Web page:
The Twentieth Anniversary Closing of Doc’s Sports Cards, Part II (Darryl Rhoades)

The Twentieth Anniversary Closing of Doc’s Sports Cards, Part II (Darryl Rhoades)

The Doctor Is Outta Here: Darryl Rhoades

20147-30-_DSC5142-Dox2-Darryl-Rhoades-LeanYearsSo I have this collection of signed baseballs and my favorites are signed by people who did not play the game but love it. Some people ask presidents to sign balls, some people ask movie stars, me, I ask musicians who should be in the Rock 'n Roll Hall of Fame that love baseball to sign one on the sweet spot– of which I have only two– and one of 'em is signed: “Darryl Rhoades '94” and inscribed “The Lean Years 1950-1994”.

Darryl was living in Atlanta in 1975 when he formed a 12-piece musical comedy troup called the Hahavishnu Orchestra (a bastardization of John McLaughlin's Mahavishnu Orchestra, which reigned the pop charts of the day) which was often compared to Frank Zappa's Mothers of Invention, except that Darryl was stand-up funnier than Frank while Frank was more apt musically. Darryl's “Burgers From Heaven,” a send-up of high school sock hops, became a local hit in 1979. No sooner than he began to achieve a certain degree of notoriety, Darryl disappeared from 1981 until 1985, during which time it was rumored he had made a deal with the devil to become the King of Comedy. When next he emerged, it was to assemble a reincarnation of the Orchestra under the name Men from Glad, derived from a tv commercial for sandwich bags and plastic wrap.

Once in a great while Darryl will assemble a group of friends including Rick Richards from the Georgia Satellites, record producer Brendan O'Brien, and music historian Rex Patton– aka The Electrifyin' Sissies– and hold court onstage somewhere. Most notably, Darryl appeared as a drummer in a band that backed Jeff Bridges' character in the movie “Crazy Heart,” for which Bridges won the Academy Award for Best Actor. Darryl won nothing, but the experience put him in the same room with Robert Duvall and T Bone Burnett, and his place in cinematic history is preserved for all time.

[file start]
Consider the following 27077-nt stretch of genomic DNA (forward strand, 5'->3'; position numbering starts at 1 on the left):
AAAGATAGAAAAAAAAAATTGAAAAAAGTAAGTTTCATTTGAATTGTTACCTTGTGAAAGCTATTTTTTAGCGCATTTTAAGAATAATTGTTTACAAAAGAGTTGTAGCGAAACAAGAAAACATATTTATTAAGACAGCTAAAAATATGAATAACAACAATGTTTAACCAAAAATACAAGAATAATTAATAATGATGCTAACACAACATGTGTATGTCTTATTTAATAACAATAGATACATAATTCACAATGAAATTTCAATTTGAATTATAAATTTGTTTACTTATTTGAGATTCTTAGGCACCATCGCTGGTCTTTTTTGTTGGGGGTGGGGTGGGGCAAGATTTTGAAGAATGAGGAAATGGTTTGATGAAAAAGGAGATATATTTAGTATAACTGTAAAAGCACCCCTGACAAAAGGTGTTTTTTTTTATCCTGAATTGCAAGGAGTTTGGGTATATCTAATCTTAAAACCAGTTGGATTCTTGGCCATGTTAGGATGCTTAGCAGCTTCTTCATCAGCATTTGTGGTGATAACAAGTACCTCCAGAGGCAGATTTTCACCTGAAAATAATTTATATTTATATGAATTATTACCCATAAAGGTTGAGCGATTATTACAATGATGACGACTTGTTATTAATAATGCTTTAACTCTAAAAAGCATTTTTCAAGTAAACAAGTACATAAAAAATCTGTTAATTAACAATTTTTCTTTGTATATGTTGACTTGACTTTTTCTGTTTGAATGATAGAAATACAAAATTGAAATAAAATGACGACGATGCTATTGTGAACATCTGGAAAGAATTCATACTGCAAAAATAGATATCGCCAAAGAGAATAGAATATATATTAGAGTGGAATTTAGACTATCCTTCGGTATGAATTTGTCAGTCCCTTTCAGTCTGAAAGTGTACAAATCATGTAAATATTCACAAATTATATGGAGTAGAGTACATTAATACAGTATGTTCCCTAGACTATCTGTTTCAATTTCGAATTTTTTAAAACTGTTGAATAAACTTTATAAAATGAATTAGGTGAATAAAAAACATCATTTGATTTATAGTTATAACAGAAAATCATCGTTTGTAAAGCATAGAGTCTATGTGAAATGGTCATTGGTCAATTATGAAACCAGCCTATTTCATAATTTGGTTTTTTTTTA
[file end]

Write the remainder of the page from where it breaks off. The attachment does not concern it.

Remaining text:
Every once in a while Darryl would drop in at Doc's Sports Cards in Atlanta with his pals David Michaelson or Bruce Hampton and we'd tell jokes and sort through baseball cards. Darryl had just released the album, “The Lean Years 1950-1994” on the day that he signed an official National League ball for me and I told him that his performance at the Great Southeast Music Hall in January 1978 was one of the five most memorable gigs I had ever seen– and still is today:

Darryl Rhoades opened for the Sex Pistols at their American debut. Nobody else wanted the spot and none who were in attendance had any idea what Darryl was gonna do when he and Rex Patton hit the stage. The first show was packed with media from all over the world who were anxious to get back to their respective readers with reports on How the Pistols Were Received by the Yanks, which is what the hip British referred to Americans, even if there hadn't been any Yanks in Atlanta since Sherman burned the place to the ground a hundred and fourteen years ago. And before Johnny Rotten had a chance to make his first impression on an American audience, Darryl Rhoades completely stole Johnny's thunder by bounding onstage in a t-shirt emblazoned with a handwritten plea: “Kill Me”, and a giant safety pin (typically worn by punks in their lapel or through the ear lobe) through his head, then proceeded to launch an all-out satirical assault against that which was an all-out satirical assault of pop music. In the process, Darryl's performance was more outrageous than Rotten's– who was tame by comparison and half as impressive– and his band was better than the Pistols, too, a fact that many reviews did not fail to mention.

Darryl Rhoades, photographed by Murray Silver, opening for the Sex Pistols

Darryl Rhoades, opening for the Sex Pistols, photographed by Murray Silver.

The media came to the show prepared to be assaulted by the Pistols, having heard tales of previous shows wherein the audience was peppered with beer bottles from the stage and spit upon (the white badge of honor for punk fans), and came away surprised that the only performer that spit on them was Darryl Rhoades. It was a stunt that had worked before with great result: at an early performance of the Hahavishnu Orchestra, Darryl had chewed up and spit out a hamburger bun at “Simply Irresistible” Robert Palmer while performing “Burgers from Heaven,” and chanteuse Phoebe Snow was later quoted in the media saying Darryl's performance was the most disgusting show she'd ever seen. Thereafter, Martin Mull, Iggy Pop, members of Kiss, and a long list of other satirists lined up to do guest shots with Darryl Rhoades.

Darryl Rhoades has been touring practically non.stop since 1989, and is performing somewhere near you sometime soon. Treat yourself to an evening with Darryl, the Weapon of Mass Deception, and the only performer ever to upstage Johnny Rotten.

Pictured here: The Doctor holding the Darryl Rhoades signed baseball in question, alongside one of my very favorite photographs taken the night Darryl blew the Pistols off the stage (also signed in the left margin).

For more stories about the good ol' days of Rock 'n' Roll– and others like it– please avail yourself of a copy of "When Elvis Meets the Dalai Lama".

More baseball and Savannah stories in "Behind the Moss Curtain and Other Great Savannah Stories" and in my book page.

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